This book is going to be hard to forget. A publicist reached out over email asking if I would review a novel based on a doctor’s lived experiences on Kilimanjaro and having to make decisions about how far his character would go to save another life. I insightful books and thought this could take me some interesting places as a reader and a climber. It left me a little uncomfortable.
The book is Moonstone Hero, a novel written by David Sklar, and is being released on or around October 25, 2022. The back of the paperback, focuses on the first half of the book, where the lead character Andrew must choose between going with the rest of his party to the mountain’s summit or descending in the dark to save a stranger, when no one else will. However, this is only a snippet of what I read in the novel’s 243 pages. The climb (or descent, really,) is just the start of what turned into a romantic story; Andrew pursues Eve, the girlfriend of Barry, who Andrew attempts to rescue. The back of the book did not give this theme the proper weight.
The story starts in Tanzania in 1974 and follows Andrew’s life starting on the verge of summiting Kilimanjaro, when Barry comes down with a serious case of pulmonary edema. It is dark when Barry’s condition worsens; Barry needs to get down just when the group of climbers and their guide were leaving the camp to make the final push. (Apparently it was unsafe to descend in the dark by not to ascend to the summit.) Andrew, is a medical student, and puts Barry’s condition first. The lead guide, Salaam, insists Andrew and Barry wait until morning when its light and they return from the top, but finally relents to Andrew and his opinion, as a medical student, and allows Andrew to descend with Barry immediately. Andrew is joined by the leader’s younger cousin, Koba. The others press toward the top.
I enjoyed Sklar’s character Koba, but I worry that I may be appreciating some Western stereotypes of African males unnecessarily without knowing the perspectives. Sklar shared his fears, their origin from his mother and songs they sang in school, his work ethic and how that approach to his job was, in part, to keep him save from the white man. He had a back story that seemed, as a reader, to be authentically African. Koba pretended not to understand Andrew or Barry on the descent, because he knew that if he spoke it would encourage more questions, and he was being cautious with these white men, and didn’t want to be hypnotized by them. It’s likely that Andrew wouldn’t have completed this leg of the journey without him, and Koba learned to admire Andrew. Koba’s honorable character helped set Andrew as the stories honorable hero.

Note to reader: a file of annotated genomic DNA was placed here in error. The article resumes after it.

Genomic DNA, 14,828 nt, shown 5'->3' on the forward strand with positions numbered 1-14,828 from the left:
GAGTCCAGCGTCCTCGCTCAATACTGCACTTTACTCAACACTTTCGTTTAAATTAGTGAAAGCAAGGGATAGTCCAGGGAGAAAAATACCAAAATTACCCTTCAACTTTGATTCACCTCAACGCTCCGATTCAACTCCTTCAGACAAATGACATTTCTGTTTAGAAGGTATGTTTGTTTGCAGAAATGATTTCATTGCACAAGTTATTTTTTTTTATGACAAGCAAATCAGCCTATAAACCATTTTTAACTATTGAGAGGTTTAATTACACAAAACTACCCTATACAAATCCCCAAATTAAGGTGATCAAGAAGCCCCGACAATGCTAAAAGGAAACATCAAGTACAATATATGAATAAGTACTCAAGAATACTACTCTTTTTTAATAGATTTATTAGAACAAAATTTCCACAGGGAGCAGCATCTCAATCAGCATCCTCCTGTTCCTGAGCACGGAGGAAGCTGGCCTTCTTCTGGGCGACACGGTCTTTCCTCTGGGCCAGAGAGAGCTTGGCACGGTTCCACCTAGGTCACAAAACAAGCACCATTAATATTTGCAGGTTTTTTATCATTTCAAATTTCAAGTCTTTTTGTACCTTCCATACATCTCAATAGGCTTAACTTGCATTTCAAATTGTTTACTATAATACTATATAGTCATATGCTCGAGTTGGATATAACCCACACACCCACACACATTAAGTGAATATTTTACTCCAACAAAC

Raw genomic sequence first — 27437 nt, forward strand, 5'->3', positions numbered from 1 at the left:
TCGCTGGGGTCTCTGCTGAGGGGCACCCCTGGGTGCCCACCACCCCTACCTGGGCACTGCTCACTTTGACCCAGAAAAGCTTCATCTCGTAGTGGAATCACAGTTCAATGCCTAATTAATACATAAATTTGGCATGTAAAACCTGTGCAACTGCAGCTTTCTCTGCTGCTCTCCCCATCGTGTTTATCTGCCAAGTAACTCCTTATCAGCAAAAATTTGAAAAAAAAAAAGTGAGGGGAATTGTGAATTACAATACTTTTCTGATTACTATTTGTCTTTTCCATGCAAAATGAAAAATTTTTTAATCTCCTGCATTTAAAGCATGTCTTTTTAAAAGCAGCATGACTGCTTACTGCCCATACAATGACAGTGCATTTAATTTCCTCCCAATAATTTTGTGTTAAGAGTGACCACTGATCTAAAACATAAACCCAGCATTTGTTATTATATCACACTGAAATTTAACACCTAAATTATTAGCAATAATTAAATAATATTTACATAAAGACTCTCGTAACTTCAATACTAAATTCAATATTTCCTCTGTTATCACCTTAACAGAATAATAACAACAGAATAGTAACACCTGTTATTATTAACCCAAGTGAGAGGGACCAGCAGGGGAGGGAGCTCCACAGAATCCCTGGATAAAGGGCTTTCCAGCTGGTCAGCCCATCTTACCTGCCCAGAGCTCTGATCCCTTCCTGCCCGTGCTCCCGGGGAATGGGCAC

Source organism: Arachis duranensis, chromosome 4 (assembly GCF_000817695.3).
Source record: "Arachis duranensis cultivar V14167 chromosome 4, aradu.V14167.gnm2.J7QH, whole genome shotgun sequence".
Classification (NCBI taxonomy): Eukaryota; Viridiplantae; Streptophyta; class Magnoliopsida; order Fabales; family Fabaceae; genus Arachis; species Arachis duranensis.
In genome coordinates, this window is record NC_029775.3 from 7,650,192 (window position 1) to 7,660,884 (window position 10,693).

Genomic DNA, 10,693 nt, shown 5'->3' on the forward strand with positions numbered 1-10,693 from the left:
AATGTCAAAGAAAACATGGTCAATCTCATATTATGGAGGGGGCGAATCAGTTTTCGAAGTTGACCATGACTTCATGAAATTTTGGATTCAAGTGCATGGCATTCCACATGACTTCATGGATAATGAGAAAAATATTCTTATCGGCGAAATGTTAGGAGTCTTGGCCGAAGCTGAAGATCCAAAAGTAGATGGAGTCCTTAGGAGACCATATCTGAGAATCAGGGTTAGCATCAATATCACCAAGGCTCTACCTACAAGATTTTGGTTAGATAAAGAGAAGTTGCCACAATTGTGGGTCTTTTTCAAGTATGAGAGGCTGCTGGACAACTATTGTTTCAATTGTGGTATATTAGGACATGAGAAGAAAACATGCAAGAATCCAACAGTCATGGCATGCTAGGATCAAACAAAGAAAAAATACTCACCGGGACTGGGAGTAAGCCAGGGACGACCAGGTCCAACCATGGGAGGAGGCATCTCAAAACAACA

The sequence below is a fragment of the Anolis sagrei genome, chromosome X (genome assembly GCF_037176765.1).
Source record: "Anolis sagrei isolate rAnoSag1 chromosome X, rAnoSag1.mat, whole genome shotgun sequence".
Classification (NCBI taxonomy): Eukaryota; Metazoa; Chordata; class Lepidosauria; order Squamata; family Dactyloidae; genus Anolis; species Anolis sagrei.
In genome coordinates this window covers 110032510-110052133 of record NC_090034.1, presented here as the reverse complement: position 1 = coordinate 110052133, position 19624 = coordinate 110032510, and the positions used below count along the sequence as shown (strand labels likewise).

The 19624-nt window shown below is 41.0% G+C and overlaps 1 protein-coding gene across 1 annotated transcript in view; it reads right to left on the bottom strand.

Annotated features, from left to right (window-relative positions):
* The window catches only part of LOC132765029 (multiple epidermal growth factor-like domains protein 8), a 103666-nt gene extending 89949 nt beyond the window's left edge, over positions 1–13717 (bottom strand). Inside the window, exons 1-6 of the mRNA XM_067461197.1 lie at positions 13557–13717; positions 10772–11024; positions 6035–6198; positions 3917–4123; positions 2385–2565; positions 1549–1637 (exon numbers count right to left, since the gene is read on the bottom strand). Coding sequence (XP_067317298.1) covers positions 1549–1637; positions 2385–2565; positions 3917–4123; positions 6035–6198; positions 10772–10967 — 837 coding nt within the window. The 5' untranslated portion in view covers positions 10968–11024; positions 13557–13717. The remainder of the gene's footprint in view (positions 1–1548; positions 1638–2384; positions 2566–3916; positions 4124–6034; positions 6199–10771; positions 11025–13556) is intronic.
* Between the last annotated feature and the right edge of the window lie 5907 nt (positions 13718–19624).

From this point, the climbing portion of the story is a descent, and the rest of the story all goes down hill. Andrew saves Barry’s life and while Barry recovers in the hospital, he takes Eve on an out of place beach vacation. I was sincerely curious about where Sklar would go once Barry reached the hospital, but by this conversation I lost interest, but I plodded on to the end to see what surprises the book had.
I think the story has greater potential with some rewriting. The third person omniscient perspective left too few, if any, conceal-and-reveal moments. It limited Andrew and Eve to being one-dimensional. In good stories, you feel like the character or understand their worries, fears, and what excites them, and these things you can see the mistakes they make and how they overcome their flaws to become heroes. For Andrew, he just seemed like a nice guy doing the right thing but not getting what he wanted out of life. There were mentions about how he was longing for or obsessed with Eve, but I never felt or understood why, only that the perspective indicated that it was destiny, without saying explicitly so.